Going Waste Free

Going Waste Free

About a million years ago (actually around this time last year - it just feels much longer) I became more interested in the movement towards zero-waste living. As a mom of a small child, I realized my home suddenly became inundated with plastic EVERYTHING - toys, packaging, craft supplies, clothing, dishes and utensils, you name it. And that realization made me aware of just how many OTHER single-use plastics there were around my home - toothpaste tubes, that produce bag that contained my brussels sprouts in the shopping cart, restaurant containers. Don't even get me started on the people who put their onions in a plastic bag - nature gave it perfectly good packaging for transport! The whole thing made me feel... guilty. That thing I was using for a few hours to a few weeks was going to be sitting in a landfill somewhere for the next thousand-plus.

I know I'm not the only one feeling the impending doom of plastic overload. We all know a good brand of reusable shopping bags, and I've even made some of my own over the years. Reusable water bottles are great and save money. But there must be something better. So I interviewed Kate Marnach, co-founder of Minnesota's first zero-waste market, Tare Market.

Tare Market Minneapolis

How would you define a waste-free lifestyle? (Are we talking zero-trash-production and composting? Do you consider recycling waste, since recycling programs vary greatly from one community to another?)

The technical definition of "zero waste" to most people is sending nothing (or as little as possible) to the landfill. So things like recycling, composting, reusing, repurposing, etc are very useful tools. However, I do encourage people not to use recycling as a crutch since it is a waste stream in its own right (lots of energy, water, resources used in process) and not every community has a broad recycling program. I and we (as Tare Market) also really consider things like energy use, water use, emission output, fair trade, resource use, etc when it comes to living my life and choosing vendors and products for our store. We want to do the best we can for our planet in every way, not just trash output.

Where are you currently on your waste-free journey?

I am over 2 years into "officially" living zero waste. I made several zero waste changes years before I even knew the term and I am still honing my skills, so it's definitely a marathon, not a sprint! I have 3 young children which presents its own unique challenges, from diapering and feeding babies, to navigating school rules and birthday parties with older kids. I constantly learn new tools and tricks and am working to teach my children to at least be aware of the waste they create as individuals. Nobody is perfect, we all have off days, and that's okay!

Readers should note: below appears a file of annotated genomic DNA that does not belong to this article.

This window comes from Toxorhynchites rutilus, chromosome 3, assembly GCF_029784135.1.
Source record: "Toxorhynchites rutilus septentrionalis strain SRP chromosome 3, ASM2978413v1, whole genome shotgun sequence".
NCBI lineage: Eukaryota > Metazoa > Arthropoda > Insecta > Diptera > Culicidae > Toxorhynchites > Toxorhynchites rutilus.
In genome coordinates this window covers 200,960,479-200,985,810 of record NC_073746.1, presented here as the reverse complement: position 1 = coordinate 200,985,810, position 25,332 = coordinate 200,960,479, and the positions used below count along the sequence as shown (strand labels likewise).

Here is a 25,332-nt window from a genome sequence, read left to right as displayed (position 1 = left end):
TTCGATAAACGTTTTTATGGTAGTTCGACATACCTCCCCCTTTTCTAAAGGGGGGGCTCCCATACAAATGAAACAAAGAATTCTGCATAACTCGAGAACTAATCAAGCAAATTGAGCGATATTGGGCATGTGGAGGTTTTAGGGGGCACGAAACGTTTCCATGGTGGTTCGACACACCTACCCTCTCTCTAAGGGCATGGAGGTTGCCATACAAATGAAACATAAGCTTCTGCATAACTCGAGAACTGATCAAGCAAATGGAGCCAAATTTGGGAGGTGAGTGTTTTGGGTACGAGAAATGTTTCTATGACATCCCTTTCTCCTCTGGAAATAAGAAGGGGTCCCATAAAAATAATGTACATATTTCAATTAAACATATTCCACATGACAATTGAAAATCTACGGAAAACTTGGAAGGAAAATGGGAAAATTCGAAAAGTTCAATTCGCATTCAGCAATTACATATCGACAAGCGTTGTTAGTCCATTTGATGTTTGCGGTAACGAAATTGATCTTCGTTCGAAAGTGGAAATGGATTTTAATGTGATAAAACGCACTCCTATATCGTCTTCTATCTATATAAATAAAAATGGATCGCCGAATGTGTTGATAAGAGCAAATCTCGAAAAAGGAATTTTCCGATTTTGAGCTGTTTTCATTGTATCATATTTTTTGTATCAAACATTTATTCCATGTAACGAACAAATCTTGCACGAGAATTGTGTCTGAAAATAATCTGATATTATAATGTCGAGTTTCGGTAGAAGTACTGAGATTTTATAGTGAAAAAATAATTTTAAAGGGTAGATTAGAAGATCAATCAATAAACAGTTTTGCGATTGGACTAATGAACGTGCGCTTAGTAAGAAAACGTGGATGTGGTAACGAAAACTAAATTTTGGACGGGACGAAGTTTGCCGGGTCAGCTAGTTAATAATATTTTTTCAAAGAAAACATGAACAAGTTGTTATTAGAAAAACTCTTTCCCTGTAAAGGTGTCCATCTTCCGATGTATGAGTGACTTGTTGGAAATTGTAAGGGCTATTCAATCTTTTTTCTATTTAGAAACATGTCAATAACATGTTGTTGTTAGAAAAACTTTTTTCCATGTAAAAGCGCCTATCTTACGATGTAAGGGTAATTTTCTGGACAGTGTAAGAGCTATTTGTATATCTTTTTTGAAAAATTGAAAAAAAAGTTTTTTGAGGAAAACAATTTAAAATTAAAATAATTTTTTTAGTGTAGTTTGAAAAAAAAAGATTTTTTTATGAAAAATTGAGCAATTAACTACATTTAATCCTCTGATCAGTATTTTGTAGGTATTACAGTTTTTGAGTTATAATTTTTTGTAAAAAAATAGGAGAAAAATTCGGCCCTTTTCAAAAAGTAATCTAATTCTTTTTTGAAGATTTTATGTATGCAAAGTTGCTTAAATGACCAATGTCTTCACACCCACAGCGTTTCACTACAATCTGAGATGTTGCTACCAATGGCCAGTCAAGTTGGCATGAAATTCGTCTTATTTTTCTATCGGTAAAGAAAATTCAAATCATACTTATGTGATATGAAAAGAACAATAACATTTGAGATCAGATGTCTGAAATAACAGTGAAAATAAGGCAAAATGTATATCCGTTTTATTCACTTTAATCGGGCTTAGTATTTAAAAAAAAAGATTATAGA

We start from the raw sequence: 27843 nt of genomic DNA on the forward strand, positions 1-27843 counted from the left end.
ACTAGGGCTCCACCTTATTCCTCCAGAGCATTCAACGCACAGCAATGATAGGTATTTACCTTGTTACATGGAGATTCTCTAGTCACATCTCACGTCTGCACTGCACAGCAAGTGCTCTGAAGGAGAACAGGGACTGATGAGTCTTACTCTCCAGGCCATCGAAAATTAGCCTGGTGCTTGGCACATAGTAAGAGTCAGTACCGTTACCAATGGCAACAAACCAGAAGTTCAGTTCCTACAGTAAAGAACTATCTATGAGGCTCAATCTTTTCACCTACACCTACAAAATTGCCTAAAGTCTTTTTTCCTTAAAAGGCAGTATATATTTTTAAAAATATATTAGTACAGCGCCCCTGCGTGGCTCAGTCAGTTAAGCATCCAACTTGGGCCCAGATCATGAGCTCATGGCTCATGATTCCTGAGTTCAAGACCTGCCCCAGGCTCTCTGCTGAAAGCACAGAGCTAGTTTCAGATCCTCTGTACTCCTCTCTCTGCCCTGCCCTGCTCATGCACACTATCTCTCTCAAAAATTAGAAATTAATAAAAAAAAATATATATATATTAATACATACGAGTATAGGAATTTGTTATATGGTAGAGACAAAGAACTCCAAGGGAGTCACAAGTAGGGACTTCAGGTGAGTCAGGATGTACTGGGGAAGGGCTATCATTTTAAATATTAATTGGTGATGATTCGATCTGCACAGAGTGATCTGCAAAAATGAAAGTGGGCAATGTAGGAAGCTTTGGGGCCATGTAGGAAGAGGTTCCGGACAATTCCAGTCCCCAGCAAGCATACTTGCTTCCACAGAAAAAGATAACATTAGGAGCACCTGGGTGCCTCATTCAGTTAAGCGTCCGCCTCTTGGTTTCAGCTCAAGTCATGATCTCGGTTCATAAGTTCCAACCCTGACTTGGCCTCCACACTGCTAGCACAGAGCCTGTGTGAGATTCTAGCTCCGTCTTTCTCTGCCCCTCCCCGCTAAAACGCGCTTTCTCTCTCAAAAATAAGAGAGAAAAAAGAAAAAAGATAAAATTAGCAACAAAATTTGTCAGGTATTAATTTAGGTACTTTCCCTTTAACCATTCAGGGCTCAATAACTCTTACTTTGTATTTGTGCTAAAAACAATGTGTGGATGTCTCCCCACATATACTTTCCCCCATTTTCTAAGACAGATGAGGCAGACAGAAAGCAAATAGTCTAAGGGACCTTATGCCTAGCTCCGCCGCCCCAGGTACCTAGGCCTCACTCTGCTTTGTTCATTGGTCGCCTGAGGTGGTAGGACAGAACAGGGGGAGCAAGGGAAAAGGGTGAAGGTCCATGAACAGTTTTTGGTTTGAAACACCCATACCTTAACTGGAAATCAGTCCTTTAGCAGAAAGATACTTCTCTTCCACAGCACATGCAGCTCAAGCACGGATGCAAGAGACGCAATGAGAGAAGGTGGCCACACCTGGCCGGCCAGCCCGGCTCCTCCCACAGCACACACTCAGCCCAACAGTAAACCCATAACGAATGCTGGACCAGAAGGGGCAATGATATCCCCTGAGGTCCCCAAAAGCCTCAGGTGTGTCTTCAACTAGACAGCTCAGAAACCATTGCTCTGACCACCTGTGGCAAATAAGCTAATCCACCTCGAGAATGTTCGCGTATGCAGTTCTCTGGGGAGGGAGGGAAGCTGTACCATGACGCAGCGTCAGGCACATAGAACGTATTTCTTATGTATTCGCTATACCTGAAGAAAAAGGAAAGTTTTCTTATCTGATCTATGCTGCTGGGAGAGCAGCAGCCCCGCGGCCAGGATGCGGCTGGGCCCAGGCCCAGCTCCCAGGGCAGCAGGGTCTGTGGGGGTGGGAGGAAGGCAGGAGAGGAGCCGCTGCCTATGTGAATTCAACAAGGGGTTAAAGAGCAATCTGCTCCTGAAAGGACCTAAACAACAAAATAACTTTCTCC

Tare Market Zero Waste Kits

I personally get a bit overwhelmed when I think about waste-free living. But you make it look so easy! What are some simple tips on moving towards a waste-free lifestyle for the modern consumer? 

Take it one step at a time! I definitely was guilty of jumping in head first, getting overwhelmed after awhile, and having to pull back. So we really stress to people to make one or two zero waste swaps at first, get used to doing those things so it's easier, and then pick one or two more changes to make. By going slowly and intentionally, it's easier to make these changes habit and they won't seem so difficult. We also stress not to sweat the small stuff, and if you have a day that you don't do something perfectly zero waste, that's okay. Just learn from it and keep going on your mission! 

What do you want people to know about Tare Market if they've never been to your store?

We like to let people know that we are always available to answer any questions, and you don't have to be a zero waste expert to shop with us! We love guiding people and giving advice to people wanting to live more sustainably and waste-free.

Any other additional resources you'd suggest to people interested in a waste-free living?

Amber (Tare Market's other co-founder) and I both have blogs about zero waste. Amber's is zerowasted.net and mine (with a family focus) is zeroish.org. I also, personally, really enjoyed the documentaries "A Plastic Ocean", "Mission Blue", and "Plastic China" which provide some insight into why we do what we do.

From bamboo toothbrushes and utensil kits perfect for eating lunch on the go to a selection of waste-free bulk foods to classes on making the jump to zero-waste living with kids, Tare Market is the perfect place to jumpstart your waste-free living adventure. Thanks so much to Kate for taking the time to answer my questions! 

TARE MARKET store is located at 2717 E. 38th Street Minneapolis, MN 55406

Or get inspired over on the Tare Market Instagram account.

Stacy Imhoff
Designer + Social Media Marketing Manager, Fair Indigo

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